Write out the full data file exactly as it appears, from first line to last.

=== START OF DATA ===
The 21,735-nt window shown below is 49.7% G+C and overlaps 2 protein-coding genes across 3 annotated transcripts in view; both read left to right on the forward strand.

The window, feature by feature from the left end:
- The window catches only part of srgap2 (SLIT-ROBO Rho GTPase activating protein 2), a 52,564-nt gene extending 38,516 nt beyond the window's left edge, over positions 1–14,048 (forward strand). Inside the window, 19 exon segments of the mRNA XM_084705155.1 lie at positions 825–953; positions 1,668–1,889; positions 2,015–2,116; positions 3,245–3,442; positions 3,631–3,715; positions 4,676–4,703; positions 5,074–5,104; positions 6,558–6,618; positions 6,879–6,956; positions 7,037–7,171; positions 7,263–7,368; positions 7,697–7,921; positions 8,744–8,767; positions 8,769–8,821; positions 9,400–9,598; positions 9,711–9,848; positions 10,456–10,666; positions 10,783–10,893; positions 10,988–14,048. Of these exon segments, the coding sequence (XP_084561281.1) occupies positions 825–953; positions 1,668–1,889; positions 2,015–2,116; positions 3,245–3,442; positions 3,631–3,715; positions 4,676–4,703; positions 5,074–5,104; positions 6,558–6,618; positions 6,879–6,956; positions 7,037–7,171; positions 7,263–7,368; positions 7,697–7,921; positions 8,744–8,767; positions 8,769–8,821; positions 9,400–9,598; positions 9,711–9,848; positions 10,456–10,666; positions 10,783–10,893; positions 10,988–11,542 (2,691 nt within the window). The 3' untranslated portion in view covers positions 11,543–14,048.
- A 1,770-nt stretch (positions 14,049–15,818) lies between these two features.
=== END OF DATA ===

The 21,735-nt window shown below is 49.7% G+C and overlaps 2 protein-coding genes across 3 annotated transcripts in view; both read left to right on the forward strand.

The window, feature by feature from the left end:
- The window catches only part of srgap2 (SLIT-ROBO Rho GTPase activating protein 2), a 52,564-nt gene extending 38,516 nt beyond the window's left edge, over positions 1–14,048 (forward strand). Inside the window, 19 exon segments of the mRNA XM_084705155.1 lie at positions 825–953; positions 1,668–1,889; positions 2,015–2,116; positions 3,245–3,442; positions 3,631–3,715; positions 4,676–4,703; positions 5,074–5,104; positions 6,558–6,618; positions 6,879–6,956; positions 7,037–7,171; positions 7,263–7,368; positions 7,697–7,921; positions 8,744–8,767; positions 8,769–8,821; positions 9,400–9,598; positions 9,711–9,848; positions 10,456–10,666; positions 10,783–10,893; positions 10,988–14,048. Of these exon segments, the coding sequence (XP_084561281.1) occupies positions 825–953; positions 1,668–1,889; positions 2,015–2,116; positions 3,245–3,442; positions 3,631–3,715; positions 4,676–4,703; positions 5,074–5,104; positions 6,558–6,618; positions 6,879–6,956; positions 7,037–7,171; positions 7,263–7,368; positions 7,697–7,921; positions 8,744–8,767; positions 8,769–8,821; positions 9,400–9,598; positions 9,711–9,848; positions 10,456–10,666; positions 10,783–10,893; positions 10,988–11,542 (2,691 nt within the window). The 3' untranslated portion in view covers positions 11,543–14,048.
- A 1,770-nt stretch (positions 14,049–15,818) lies between these two features.